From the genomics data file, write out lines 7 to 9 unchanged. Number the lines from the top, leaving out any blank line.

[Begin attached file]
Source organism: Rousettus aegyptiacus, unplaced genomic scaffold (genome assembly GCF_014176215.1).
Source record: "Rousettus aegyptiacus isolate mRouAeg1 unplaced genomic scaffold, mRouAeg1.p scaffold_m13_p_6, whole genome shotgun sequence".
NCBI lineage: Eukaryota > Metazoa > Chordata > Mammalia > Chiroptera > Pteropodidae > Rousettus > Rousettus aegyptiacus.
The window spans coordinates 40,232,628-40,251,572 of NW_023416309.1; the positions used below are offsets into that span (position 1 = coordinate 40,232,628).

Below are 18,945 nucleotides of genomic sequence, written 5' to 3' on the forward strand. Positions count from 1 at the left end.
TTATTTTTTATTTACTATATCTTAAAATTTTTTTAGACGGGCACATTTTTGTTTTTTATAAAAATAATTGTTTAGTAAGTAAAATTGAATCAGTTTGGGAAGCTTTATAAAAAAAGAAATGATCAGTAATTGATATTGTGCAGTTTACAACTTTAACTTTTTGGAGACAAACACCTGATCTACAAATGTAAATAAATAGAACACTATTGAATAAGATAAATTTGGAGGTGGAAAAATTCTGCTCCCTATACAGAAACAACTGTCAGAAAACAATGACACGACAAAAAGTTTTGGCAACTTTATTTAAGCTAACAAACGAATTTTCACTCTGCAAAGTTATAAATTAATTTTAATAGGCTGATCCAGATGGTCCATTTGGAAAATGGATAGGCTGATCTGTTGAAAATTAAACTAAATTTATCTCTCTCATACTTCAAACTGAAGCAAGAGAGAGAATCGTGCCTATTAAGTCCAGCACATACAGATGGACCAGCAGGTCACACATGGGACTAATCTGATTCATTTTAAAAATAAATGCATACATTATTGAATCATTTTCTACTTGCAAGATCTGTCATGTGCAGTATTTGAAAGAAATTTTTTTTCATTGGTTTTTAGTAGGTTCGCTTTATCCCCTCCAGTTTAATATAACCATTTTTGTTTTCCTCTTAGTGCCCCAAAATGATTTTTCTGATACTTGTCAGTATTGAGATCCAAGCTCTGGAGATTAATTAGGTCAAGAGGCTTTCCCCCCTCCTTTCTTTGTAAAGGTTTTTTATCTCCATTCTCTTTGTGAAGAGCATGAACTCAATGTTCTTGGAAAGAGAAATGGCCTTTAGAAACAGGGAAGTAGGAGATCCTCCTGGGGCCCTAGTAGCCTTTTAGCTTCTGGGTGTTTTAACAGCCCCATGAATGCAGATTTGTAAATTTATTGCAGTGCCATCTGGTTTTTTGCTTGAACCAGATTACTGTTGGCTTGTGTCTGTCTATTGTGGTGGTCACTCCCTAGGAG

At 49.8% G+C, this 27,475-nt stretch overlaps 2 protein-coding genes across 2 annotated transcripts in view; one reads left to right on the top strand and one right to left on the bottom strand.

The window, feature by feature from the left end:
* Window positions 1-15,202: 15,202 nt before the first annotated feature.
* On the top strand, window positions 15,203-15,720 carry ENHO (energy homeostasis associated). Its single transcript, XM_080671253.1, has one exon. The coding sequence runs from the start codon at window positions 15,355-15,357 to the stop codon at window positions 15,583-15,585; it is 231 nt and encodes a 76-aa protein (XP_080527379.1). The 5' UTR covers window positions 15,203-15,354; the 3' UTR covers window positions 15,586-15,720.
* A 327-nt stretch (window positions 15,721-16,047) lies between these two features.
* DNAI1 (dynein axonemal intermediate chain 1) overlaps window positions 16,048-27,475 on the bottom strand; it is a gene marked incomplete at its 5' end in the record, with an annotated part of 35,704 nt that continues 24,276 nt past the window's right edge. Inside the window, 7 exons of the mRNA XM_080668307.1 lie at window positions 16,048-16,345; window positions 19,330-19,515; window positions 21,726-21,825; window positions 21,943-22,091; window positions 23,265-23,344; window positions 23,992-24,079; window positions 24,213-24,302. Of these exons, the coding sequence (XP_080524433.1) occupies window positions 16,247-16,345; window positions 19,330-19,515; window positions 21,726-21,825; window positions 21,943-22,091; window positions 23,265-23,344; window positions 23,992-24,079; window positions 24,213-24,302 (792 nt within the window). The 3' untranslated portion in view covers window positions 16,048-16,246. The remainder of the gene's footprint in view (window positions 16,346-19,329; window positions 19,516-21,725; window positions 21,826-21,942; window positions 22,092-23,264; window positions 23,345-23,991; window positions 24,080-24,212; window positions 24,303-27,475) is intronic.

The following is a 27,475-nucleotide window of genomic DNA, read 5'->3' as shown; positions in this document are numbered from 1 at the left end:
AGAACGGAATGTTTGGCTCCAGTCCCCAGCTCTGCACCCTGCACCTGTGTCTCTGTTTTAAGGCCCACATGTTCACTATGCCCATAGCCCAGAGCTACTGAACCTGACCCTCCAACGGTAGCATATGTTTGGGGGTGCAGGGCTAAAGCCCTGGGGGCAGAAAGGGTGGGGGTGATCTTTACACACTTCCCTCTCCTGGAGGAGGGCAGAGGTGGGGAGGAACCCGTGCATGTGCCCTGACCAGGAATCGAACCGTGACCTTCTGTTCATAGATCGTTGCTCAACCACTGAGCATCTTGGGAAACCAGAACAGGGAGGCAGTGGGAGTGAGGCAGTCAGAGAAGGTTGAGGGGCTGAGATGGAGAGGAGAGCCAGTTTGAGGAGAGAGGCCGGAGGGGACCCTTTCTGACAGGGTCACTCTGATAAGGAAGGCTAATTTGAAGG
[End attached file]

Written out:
At 49.8% G+C, this 27,475-nt stretch overlaps 2 protein-coding genes across 2 annotated transcripts in view; one reads left to right on the top strand and one right to left on the bottom strand.

The window, feature by feature from the left end:
* Window positions 1-15,202: 15,202 nt before the first annotated feature.